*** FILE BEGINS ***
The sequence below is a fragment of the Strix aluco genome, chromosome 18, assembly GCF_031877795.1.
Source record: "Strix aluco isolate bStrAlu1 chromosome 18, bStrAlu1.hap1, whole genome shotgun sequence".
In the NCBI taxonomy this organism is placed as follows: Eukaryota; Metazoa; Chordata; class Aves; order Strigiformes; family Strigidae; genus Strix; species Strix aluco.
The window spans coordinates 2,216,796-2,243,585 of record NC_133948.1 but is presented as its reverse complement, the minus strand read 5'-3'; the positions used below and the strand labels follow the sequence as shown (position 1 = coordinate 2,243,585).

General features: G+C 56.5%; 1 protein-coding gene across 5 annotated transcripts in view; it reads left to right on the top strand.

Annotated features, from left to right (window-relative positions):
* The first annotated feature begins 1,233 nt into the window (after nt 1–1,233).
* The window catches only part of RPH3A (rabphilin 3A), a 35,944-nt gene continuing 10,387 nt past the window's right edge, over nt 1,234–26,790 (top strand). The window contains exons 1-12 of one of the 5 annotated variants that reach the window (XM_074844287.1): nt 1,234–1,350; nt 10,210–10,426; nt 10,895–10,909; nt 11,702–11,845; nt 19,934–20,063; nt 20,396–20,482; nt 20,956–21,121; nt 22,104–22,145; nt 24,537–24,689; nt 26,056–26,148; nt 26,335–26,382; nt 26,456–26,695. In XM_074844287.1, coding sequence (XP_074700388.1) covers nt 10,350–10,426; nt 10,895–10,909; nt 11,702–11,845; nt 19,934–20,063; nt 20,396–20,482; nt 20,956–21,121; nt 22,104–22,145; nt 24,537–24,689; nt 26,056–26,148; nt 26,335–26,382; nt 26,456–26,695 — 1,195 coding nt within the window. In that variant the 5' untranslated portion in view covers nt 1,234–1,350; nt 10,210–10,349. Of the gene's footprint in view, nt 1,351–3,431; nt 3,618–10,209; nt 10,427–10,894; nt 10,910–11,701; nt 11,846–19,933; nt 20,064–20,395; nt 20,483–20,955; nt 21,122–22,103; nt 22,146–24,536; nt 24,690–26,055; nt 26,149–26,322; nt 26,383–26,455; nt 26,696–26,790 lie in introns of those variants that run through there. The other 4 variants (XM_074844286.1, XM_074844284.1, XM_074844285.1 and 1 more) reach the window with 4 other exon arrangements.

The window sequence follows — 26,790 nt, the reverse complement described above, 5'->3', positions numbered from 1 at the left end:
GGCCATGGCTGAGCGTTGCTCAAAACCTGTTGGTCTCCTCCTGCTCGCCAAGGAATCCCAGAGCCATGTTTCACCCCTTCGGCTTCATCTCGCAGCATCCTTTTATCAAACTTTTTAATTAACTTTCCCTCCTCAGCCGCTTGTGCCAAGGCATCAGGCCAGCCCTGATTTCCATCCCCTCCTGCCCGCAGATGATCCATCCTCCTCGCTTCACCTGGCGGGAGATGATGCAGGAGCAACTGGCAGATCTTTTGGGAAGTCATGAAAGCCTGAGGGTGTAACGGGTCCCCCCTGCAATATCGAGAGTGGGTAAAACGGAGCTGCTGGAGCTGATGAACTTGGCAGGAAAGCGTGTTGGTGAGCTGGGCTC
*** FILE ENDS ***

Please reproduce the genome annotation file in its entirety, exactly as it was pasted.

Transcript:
The sequence below is a fragment of the Strix aluco genome, chromosome 18, assembly GCF_031877795.1.
Source record: "Strix aluco isolate bStrAlu1 chromosome 18, bStrAlu1.hap1, whole genome shotgun sequence".
In the NCBI taxonomy this organism is placed as follows: Eukaryota; Metazoa; Chordata; class Aves; order Strigiformes; family Strigidae; genus Strix; species Strix aluco.
The window spans coordinates 2,216,796-2,243,585 of record NC_133948.1 but is presented as its reverse complement, the minus strand read 5'-3'; the positions used below and the strand labels follow the sequence as shown (position 1 = coordinate 2,243,585).

General features: G+C 56.5%; 1 protein-coding gene across 5 annotated transcripts in view; it reads left to right on the top strand.

Annotated features, from left to right (window-relative positions):
* The first annotated feature begins 1,233 nt into the window (after nt 1–1,233).
* The window catches only part of RPH3A (rabphilin 3A), a 35,944-nt gene continuing 10,387 nt past the window's right edge, over nt 1,234–26,790 (top strand). The window contains exons 1-12 of one of the 5 annotated variants that reach the window (XM_074844287.1): nt 1,234–1,350; nt 10,210–10,426; nt 10,895–10,909; nt 11,702–11,845; nt 19,934–20,063; nt 20,396–20,482; nt 20,956–21,121; nt 22,104–22,145; nt 24,537–24,689; nt 26,056–26,148; nt 26,335–26,382; nt 26,456–26,695. In XM_074844287.1, coding sequence (XP_074700388.1) covers nt 10,350–10,426; nt 10,895–10,909; nt 11,702–11,845; nt 19,934–20,063; nt 20,396–20,482; nt 20,956–21,121; nt 22,104–22,145; nt 24,537–24,689; nt 26,056–26,148; nt 26,335–26,382; nt 26,456–26,695 — 1,195 coding nt within the window. In that variant the 5' untranslated portion in view covers nt 1,234–1,350; nt 10,210–10,349. Of the gene's footprint in view, nt 1,351–3,431; nt 3,618–10,209; nt 10,427–10,894; nt 10,910–11,701; nt 11,846–19,933; nt 20,064–20,395; nt 20,483–20,955; nt 21,122–22,103; nt 22,146–24,536; nt 24,690–26,055; nt 26,149–26,322; nt 26,383–26,455; nt 26,696–26,790 lie in introns of those variants that run through there. The other 4 variants (XM_074844286.1, XM_074844284.1, XM_074844285.1 and 1 more) reach the window with 4 other exon arrangements.

The window sequence follows — 26,790 nt, the reverse complement described above, 5'->3', positions numbered from 1 at the left end:
GGCCATGGCTGAGCGTTGCTCAAAACCTGTTGGTCTCCTCCTGCTCGCCAAGGAATCCCAGAGCCATGTTTCACCCCTTCGGCTTCATCTCGCAGCATCCTTTTATCAAACTTTTTAATTAACTTTCCCTCCTCAGCCGCTTGTGCCAAGGCATCAGGCCAGCCCTGATTTCCATCCCCTCCTGCCCGCAGATGATCCATCCTCCTCGCTTCACCTGGCGGGAGATGATGCAGGAGCAACTGGCAGATCTTTTGGGAAGTCATGAAAGCCTGAGGGTGTAACGGGTCCCCCCTGCAATATCGAGAGTGGGTAAAACGGAGCTGCTGGAGCTGATGAACTTGGCAGGAAAGCGTGTTGGTGAGCTGGGCTC